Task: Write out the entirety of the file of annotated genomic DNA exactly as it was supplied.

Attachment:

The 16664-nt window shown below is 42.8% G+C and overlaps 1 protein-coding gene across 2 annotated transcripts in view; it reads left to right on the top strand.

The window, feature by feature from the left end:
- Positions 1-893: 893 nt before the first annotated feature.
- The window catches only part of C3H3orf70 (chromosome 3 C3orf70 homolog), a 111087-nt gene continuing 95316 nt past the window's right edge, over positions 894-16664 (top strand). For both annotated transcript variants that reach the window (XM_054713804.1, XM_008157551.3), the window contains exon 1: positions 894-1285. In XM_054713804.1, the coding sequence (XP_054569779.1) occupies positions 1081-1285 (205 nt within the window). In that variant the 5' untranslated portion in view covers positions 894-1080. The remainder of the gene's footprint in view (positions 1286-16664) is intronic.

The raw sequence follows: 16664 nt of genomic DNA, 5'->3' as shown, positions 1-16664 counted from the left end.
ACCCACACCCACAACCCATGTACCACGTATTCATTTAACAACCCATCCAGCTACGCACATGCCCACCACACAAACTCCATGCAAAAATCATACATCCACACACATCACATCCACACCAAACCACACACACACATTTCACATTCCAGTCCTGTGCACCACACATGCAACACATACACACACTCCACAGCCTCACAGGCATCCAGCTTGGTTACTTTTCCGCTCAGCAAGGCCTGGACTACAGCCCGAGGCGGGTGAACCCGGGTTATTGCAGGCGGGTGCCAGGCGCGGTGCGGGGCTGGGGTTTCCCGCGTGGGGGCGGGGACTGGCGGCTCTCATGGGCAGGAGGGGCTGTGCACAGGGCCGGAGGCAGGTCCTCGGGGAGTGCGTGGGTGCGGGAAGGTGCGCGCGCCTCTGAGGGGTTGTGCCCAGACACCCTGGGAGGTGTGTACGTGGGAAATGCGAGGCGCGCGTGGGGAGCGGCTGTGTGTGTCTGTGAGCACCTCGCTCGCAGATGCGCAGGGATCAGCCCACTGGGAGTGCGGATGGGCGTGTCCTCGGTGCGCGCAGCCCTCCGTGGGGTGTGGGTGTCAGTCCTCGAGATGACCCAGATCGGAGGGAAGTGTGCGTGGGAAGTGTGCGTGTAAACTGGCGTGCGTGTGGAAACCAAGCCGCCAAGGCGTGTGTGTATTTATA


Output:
The 16664-nt window shown below is 42.8% G+C and overlaps 1 protein-coding gene across 2 annotated transcripts in view; it reads left to right on the top strand.

The window, feature by feature from the left end:
- Positions 1-893: 893 nt before the first annotated feature.
- The window catches only part of C3H3orf70 (chromosome 3 C3orf70 homolog), a 111087-nt gene continuing 95316 nt past the window's right edge, over positions 894-16664 (top strand). For both annotated transcript variants that reach the window (XM_054713804.1, XM_008157551.3), the window contains exon 1: positions 894-1285. In XM_054713804.1, the coding sequence (XP_054569779.1) occupies positions 1081-1285 (205 nt within the window). In that variant the 5' untranslated portion in view covers positions 894-1080. The remainder of the gene's footprint in view (positions 1286-16664) is intronic.

The raw sequence follows: 16664 nt of genomic DNA, 5'->3' as shown, positions 1-16664 counted from the left end.
ACCCACACCCACAACCCATGTACCACGTATTCATTTAACAACCCATCCAGCTACGCACATGCCCACCACACAAACTCCATGCAAAAATCATACATCCACACACATCACATCCACACCAAACCACACACACACATTTCACATTCCAGTCCTGTGCACCACACATGCAACACATACACACACTCCACAGCCTCACAGGCATCCAGCTTGGTTACTTTTCCGCTCAGCAAGGCCTGGACTACAGCCCGAGGCGGGTGAACCCGGGTTATTGCAGGCGGGTGCCAGGCGCGGTGCGGGGCTGGGGTTTCCCGCGTGGGGGCGGGGACTGGCGGCTCTCATGGGCAGGAGGGGCTGTGCACAGGGCCGGAGGCAGGTCCTCGGGGAGTGCGTGGGTGCGGGAAGGTGCGCGCGCCTCTGAGGGGTTGTGCCCAGACACCCTGGGAGGTGTGTACGTGGGAAATGCGAGGCGCGCGTGGGGAGCGGCTGTGTGTGTCTGTGAGCACCTCGCTCGCAGATGCGCAGGGATCAGCCCACTGGGAGTGCGGATGGGCGTGTCCTCGGTGCGCGCAGCCCTCCGTGGGGTGTGGGTGTCAGTCCTCGAGATGACCCAGATCGGAGGGAAGTGTGCGTGGGAAGTGTGCGTGTAAACTGGCGTGCGTGTGGAAACCAAGCCGCCAAGGCGTGTGTGTATTTATA